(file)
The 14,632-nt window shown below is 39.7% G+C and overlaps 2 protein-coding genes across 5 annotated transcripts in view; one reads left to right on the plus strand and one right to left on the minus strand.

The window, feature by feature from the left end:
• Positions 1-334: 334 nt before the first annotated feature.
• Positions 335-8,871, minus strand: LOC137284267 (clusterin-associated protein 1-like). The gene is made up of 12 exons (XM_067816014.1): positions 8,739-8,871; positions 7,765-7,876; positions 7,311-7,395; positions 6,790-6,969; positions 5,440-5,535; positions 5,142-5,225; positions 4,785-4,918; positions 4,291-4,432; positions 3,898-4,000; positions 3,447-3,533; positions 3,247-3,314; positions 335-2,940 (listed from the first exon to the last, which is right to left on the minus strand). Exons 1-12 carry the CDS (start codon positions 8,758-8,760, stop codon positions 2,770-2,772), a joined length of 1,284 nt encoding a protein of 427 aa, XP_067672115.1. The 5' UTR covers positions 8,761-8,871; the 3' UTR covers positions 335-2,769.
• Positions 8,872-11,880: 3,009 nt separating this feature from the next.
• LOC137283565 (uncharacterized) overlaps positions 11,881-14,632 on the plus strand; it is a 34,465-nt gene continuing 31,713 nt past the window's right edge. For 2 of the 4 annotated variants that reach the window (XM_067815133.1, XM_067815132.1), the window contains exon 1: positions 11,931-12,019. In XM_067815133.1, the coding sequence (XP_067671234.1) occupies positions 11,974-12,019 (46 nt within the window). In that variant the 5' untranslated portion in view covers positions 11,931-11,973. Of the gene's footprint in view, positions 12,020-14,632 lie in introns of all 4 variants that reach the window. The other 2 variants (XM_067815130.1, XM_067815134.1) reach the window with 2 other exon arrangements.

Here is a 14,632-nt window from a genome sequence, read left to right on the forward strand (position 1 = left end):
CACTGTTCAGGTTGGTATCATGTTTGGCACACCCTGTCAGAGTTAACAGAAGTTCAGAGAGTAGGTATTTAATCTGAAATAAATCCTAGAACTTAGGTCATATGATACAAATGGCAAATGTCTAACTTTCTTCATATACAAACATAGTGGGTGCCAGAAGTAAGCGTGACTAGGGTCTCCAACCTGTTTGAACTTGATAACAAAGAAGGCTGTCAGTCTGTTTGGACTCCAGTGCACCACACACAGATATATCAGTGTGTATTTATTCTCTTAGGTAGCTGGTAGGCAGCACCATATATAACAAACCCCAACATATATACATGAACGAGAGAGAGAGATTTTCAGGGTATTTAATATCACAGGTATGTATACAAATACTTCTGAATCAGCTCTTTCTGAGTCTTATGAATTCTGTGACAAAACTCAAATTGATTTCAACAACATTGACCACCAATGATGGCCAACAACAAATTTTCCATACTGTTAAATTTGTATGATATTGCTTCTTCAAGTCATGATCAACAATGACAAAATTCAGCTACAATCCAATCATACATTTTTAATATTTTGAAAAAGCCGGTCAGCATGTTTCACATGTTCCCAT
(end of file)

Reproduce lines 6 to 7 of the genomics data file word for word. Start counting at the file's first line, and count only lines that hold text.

• LOC137283565 (uncharacterized) overlaps positions 11,881-14,632 on the plus strand; it is a 34,465-nt gene continuing 31,713 nt past the window's right edge. For 2 of the 4 annotated variants that reach the window (XM_067815133.1, XM_067815132.1), the window contains exon 1: positions 11,931-12,019. In XM_067815133.1, the coding sequence (XP_067671234.1) occupies positions 11,974-12,019 (46 nt within the window). In that variant the 5' untranslated portion in view covers positions 11,931-11,973. Of the gene's footprint in view, positions 12,020-14,632 lie in introns of all 4 variants that reach the window. The other 2 variants (XM_067815130.1, XM_067815134.1) reach the window with 2 other exon arrangements.

Here is a 14,632-nt window from a genome sequence, read left to right on the forward strand (position 1 = left end):